The Infinite Jukebox: Black’s ‘Wonderful Life’


Once upon a time, I fell in love. Of itself, this wasn’t necessarily an unusual thing but what made this unique was that, for the first time, she had fallen for me. And before I’d done been smitten.
She was a very private person so, even now, over twenty years since the last time I saw her, I’m not going to give her name, nor any personal details. Loving and being loved was a new experience, and a formative one. For the first time, I had somebody to whom I was responsible, for whom I had to be strong. That experience changed me out of all recognition.
I was very into music, and it was inevitable that I would play loads and loads of it at her. The first day, I gave her a lift home after work and automatically shoved the cassette into the player when I started the car. The tape was of REM, Document, and I can still remember the eagerness in her voice when she turned to me and said. “You do know you’ve got some great music here!”
With some exceptions, it was me playing music to her and she revelling in all the new things she heard off me. Not everything, of course, and there was some feedback in the other direction: given her heritage, I started appreciating The Chieftains a bit more, though I had seen them in concert less than a decade previously: my second Chieftains gig was one of our first formal ‘dates’.
As we drifted further apart, in later years, our tastes diverged. She got heavily into Maria Carey, which was not something we were ever going to share. Sadly, given that our first musical bonding was over REM, I never got to take her to see them, but we did share a 10,000 Maniacs concert, which she loved to bits, and loved the band even more than she did REM. There was a second gig a year later, but the date coincided with something family, and family always came first with her, and no matter how close we were, one thing I was not and never would be was family.
Sometimes, music is pure, unadulterated nostalgia. ‘Wonderful Life’ reminds me of her, first and last and always, because she loved it. It’s rich, romantic sound, it’s easy, smooth chorus, Colin Vearncombe’s singing. I loved the song, but not as much as she did. Now, though, it is indelibly associated with her, whenever I hear it she is in my head, and all that we did to change each other’s lives.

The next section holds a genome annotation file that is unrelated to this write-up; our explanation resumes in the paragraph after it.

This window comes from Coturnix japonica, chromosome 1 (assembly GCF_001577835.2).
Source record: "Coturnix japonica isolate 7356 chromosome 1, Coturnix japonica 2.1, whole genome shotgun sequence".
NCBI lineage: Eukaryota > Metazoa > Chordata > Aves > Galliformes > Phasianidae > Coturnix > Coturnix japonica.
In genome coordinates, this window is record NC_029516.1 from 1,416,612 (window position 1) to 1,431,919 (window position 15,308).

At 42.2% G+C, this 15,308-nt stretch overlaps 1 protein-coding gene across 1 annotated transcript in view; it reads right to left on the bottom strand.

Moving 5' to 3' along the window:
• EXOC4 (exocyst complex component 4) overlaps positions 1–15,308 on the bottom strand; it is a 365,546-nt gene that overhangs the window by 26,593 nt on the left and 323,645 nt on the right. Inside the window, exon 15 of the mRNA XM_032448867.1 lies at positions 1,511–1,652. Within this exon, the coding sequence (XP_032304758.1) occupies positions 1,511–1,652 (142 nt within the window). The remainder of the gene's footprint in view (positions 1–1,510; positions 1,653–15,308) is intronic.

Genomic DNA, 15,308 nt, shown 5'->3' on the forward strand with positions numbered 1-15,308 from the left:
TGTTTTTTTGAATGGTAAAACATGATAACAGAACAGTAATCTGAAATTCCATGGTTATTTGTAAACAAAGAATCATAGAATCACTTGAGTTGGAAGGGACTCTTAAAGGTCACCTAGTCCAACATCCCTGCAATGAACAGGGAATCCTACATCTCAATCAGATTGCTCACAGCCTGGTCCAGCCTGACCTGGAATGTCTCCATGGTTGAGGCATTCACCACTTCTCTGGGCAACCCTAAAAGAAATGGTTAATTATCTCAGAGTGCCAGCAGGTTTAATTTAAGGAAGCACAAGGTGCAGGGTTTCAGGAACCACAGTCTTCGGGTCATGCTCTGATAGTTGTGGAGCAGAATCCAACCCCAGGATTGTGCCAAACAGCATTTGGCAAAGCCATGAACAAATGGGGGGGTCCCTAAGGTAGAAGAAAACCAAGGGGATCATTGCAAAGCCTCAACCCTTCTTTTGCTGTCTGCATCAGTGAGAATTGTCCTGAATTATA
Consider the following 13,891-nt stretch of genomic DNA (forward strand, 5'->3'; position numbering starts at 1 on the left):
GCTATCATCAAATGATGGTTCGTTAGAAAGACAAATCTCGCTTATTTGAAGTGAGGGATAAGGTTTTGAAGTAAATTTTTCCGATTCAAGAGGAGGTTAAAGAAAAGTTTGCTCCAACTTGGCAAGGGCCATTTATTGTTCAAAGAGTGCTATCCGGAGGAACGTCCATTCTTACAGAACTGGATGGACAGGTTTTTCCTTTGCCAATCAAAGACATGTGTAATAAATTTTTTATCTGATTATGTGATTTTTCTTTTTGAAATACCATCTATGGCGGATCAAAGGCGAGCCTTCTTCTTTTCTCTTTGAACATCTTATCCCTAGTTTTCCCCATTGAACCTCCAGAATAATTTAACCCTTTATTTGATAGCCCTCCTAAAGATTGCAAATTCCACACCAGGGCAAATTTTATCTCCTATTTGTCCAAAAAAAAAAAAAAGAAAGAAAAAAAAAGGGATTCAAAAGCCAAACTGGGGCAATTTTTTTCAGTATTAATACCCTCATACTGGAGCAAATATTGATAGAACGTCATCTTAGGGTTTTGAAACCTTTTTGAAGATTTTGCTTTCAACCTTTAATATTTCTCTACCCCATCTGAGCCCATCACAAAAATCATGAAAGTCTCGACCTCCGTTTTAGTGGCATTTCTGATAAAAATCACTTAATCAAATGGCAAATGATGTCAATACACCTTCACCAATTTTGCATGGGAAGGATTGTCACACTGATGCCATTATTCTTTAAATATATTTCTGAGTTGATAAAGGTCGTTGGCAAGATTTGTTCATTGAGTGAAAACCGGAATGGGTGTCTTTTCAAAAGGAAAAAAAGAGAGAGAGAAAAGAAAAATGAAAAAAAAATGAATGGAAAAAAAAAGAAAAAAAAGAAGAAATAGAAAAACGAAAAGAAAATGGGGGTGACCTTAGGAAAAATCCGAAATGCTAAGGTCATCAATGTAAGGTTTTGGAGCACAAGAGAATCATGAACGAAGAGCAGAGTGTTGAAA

The odd thing is that it was more her song than mine, but my love for it persisted, and hers waned, until putting it on on a pub jukebox for her produced only indifference, as indeed did I. So it’s a memory of her for that reason too. She changed her opinions about a lot of things in those last few, sporadic years, and we never got to discuss what led to that, about any of them. One day, she put the phone down on me, and that was it. We spoke together, on the phone again, only once, years later.
But ‘Wonderful Life’ has us both in it. It is a talisman into which we vested what was best and finest about our time together, so it is both light and shade to me. Like the stone axe in Alan Garner’s Red Shift, Jan’s ‘Bunty’, it is something real. Except that it cannot be taken away and hidden in a museum.
Does she remember me when she hears it? Does she still remain to hear it? She was older than me, and I no longer have any idea if she is alive. But as long as I have ears for this song, she will always be alive, and everything that was sad and bad and destroyed no longer exists, only our love and our passion. When things were good, when they were right, it was indeed a Wonderful Life, and I owe poor Colin Vearncombe, who is no longer with us, a debt for encapsulating what was in his song.
And sometimes I cry like a baby for what never will be again.

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